The Question: should a photograph of murder win a prize?

An image of the killing of Russian diplomat Karlov is World Press Photo of the year

Winner of the World Press Photo 2016  Burhan Ozbilici (right)  with Lars Boering, managing director of the World Press Photo Foundation. Behind them is the winning image. Photograph: Getty Images

Winner of the World Press Photo 2016 Burhan Ozbilici (right) with Lars Boering, managing director of the World Press Photo Foundation. Behind them is the winning image. Photograph: Getty Images

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It is called An Assassination in Turkey, and that is exactly what it shows: besuited police officer Mevlut Mert Altintas shouting as he points his finger triumphantly in the air in an Ankara art gallery, moments after shooting Russian ambassador Andrei Karlov, whose body lies on the floor behind him. 

The photograph, by Burhan Ozbilici, is a shocking depiction of violence, and this week it was selected as the World Press Photo of the year. Ozbilici certainly showed admirable bravery in capturing the moment – he was there by chance at the opening of an exhibition of photographs at which Karlov was speaking. One of the judges, Mary Calvert, described it as “an explosive image that really spoke to the hatred of our times”.

The decision, however, was not met with unanimous acclaim, with even the chair of the judging panel, Stuart Franklin, expressing his concerns. “I don’t think we can forget that this was a premeditated, staged murder at a press conference,” he said. “It seemed to me to reaffirm the compact between martyrdom and publicity.”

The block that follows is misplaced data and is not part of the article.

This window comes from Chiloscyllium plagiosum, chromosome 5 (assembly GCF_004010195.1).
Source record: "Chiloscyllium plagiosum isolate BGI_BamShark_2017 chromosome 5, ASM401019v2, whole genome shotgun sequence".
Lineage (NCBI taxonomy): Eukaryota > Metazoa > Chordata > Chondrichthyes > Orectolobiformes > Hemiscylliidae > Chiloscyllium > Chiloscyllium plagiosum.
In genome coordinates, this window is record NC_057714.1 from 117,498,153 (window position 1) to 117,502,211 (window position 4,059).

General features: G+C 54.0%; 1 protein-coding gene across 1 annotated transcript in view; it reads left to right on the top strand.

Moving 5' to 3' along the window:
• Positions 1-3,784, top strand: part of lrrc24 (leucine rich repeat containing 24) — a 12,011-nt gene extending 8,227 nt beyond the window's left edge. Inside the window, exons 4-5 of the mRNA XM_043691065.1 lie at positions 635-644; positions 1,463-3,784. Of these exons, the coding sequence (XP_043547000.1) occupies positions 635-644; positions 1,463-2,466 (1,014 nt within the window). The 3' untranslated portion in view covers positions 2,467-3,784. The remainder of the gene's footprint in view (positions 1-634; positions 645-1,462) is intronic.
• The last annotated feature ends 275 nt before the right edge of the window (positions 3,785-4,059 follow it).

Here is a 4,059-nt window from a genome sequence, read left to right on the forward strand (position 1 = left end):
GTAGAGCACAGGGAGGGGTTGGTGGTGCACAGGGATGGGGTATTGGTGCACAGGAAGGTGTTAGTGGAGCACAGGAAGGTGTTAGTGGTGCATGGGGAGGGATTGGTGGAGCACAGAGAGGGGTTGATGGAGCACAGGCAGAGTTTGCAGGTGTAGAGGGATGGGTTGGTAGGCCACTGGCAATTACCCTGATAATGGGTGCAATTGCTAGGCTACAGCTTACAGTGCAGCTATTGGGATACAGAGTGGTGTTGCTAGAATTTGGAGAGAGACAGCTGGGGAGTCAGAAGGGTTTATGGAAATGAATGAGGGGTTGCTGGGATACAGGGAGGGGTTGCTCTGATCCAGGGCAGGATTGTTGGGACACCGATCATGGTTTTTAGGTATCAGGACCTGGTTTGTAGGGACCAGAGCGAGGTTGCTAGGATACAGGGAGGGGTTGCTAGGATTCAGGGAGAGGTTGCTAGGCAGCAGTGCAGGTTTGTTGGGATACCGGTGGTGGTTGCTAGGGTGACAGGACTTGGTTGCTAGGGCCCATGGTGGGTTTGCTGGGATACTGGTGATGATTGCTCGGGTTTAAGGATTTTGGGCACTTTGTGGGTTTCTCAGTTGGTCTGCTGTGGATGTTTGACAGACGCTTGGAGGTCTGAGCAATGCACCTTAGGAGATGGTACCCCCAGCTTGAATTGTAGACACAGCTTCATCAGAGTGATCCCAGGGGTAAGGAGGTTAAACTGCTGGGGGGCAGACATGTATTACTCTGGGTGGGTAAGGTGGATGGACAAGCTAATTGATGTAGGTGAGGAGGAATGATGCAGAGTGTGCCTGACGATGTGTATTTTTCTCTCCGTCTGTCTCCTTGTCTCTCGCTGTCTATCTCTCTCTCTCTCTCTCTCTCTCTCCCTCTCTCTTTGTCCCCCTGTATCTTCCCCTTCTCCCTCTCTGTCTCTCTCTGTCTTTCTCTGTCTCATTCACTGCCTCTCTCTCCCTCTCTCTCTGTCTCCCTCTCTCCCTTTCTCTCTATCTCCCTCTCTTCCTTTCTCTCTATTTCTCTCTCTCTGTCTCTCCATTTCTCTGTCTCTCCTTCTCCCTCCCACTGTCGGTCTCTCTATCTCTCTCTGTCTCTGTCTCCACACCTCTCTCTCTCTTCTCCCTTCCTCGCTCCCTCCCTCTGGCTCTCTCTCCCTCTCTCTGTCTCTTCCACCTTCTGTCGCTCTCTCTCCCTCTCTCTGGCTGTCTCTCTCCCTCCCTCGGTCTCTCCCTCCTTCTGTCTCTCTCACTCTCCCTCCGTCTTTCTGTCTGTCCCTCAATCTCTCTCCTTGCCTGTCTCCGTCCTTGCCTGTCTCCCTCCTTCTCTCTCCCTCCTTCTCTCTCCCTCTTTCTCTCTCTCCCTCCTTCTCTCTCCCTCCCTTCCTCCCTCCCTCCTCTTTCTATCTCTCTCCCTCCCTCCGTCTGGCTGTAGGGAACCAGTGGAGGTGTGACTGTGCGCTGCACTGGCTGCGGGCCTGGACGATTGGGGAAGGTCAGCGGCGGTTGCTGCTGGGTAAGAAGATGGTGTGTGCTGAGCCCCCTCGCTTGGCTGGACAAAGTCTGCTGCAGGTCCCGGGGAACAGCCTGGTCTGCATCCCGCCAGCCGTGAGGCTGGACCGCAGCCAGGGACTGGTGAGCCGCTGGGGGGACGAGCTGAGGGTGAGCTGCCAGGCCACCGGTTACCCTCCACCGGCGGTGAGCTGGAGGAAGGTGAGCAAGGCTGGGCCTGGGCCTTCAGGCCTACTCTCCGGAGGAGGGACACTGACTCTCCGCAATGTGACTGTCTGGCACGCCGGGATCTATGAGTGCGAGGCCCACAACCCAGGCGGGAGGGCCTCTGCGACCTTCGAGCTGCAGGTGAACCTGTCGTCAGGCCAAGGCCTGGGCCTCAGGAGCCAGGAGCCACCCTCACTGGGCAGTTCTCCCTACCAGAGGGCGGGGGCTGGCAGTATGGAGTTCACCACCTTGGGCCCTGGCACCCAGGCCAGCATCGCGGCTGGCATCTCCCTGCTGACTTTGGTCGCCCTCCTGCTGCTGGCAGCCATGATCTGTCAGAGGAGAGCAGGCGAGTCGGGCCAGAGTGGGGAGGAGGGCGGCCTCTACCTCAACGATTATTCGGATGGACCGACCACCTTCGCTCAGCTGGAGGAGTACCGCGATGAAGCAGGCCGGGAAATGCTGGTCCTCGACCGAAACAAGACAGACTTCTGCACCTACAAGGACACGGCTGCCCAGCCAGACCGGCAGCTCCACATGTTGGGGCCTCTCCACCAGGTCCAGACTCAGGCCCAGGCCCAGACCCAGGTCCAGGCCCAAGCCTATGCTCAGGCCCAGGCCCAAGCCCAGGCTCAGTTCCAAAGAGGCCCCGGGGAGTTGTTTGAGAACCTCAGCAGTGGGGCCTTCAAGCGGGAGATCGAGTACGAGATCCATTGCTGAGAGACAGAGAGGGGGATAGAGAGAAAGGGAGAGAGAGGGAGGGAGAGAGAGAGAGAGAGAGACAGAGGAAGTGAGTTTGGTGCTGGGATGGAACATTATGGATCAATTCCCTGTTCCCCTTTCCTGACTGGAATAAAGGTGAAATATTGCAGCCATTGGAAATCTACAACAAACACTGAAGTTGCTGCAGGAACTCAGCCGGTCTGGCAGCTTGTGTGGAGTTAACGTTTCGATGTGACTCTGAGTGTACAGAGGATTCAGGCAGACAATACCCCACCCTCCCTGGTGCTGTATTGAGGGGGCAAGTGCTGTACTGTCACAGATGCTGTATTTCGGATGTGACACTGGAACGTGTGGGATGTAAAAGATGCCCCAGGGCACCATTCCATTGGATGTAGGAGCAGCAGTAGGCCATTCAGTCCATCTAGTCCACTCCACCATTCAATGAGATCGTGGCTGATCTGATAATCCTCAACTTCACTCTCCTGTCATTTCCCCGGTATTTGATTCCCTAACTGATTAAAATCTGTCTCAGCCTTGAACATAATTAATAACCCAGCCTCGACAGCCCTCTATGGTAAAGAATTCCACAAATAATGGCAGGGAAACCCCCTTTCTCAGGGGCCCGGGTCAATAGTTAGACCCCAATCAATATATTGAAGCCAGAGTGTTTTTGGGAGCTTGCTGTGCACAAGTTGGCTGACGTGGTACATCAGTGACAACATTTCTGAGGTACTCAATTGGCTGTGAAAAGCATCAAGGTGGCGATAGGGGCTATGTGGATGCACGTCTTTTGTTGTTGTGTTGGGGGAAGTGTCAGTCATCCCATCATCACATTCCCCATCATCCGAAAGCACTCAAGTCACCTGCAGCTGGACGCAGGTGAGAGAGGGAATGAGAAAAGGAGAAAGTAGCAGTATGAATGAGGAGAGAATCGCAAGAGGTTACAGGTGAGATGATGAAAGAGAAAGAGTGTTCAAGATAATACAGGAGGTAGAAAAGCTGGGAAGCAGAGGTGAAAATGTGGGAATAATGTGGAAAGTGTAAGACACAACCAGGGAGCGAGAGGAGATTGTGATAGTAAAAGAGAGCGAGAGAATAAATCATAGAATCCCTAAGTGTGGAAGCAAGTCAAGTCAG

Deeper truths

Franklin captures the ethical objection to the selection – the degree to which it glorifies the killer, and positions Karlov’s death as merely ancillary to the act of terrorism. 

But the objection to the selection of Ozbilici’s image goes further than the ethics of the image itself, and extends to the representative power of the best photojournalism to capture deeper truths beyond the captured events. 

The criteria for selecting a winner are broad, but it is rarely about picking an image from the year’s most important story. None of the category winners featured Donald Trump, for instance. Indeed, Lars Boering, World Press Photo’s managing director, has acknowledged that many of the winning photos in recent years “were more poetic and open to interpretation”. 

Ambiguity certainly isn’t one of the qualities of Ozbilici’s photograph – the specificity of the situation constrains its representative significance – but perhaps the urgency of the moment compelled the judges to make a more visceral, literal choice. 

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